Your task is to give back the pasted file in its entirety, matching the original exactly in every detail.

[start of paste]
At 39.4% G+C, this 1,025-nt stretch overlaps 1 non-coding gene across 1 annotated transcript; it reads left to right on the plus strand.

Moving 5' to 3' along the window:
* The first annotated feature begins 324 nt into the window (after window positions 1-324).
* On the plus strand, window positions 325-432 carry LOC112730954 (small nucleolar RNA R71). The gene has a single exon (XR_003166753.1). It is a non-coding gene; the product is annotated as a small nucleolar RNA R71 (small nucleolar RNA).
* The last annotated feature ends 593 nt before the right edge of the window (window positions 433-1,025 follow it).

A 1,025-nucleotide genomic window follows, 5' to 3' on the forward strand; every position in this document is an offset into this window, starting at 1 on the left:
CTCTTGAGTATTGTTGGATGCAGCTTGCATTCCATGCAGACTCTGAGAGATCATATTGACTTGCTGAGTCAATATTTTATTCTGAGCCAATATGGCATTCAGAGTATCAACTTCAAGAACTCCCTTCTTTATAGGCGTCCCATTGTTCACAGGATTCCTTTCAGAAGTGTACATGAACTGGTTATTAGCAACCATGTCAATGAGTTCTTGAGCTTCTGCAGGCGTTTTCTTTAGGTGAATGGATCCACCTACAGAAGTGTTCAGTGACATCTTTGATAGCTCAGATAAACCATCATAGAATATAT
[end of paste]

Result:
At 39.4% G+C, this 1,025-nt stretch overlaps 1 non-coding gene across 1 annotated transcript; it reads left to right on the plus strand.

Moving 5' to 3' along the window:
* The first annotated feature begins 324 nt into the window (after window positions 1-324).
* On the plus strand, window positions 325-432 carry LOC112730954 (small nucleolar RNA R71). The gene has a single exon (XR_003166753.1). It is a non-coding gene; the product is annotated as a small nucleolar RNA R71 (small nucleolar RNA).
* The last annotated feature ends 593 nt before the right edge of the window (window positions 433-1,025 follow it).

A 1,025-nucleotide genomic window follows, 5' to 3' on the forward strand; every position in this document is an offset into this window, starting at 1 on the left:
CTCTTGAGTATTGTTGGATGCAGCTTGCATTCCATGCAGACTCTGAGAGATCATATTGACTTGCTGAGTCAATATTTTATTCTGAGCCAATATGGCATTCAGAGTATCAACTTCAAGAACTCCCTTCTTTATAGGCGTCCCATTGTTCACAGGATTCCTTTCAGAAGTGTACATGAACTGGTTATTAGCAACCATGTCAATGAGTTCTTGAGCTTCTGCAGGCGTTTTCTTTAGGTGAATGGATCCACCTACAGAAGTGTTCAGTGACATCTTTGATAGCTCAGATAAACCATCATAGAATATAT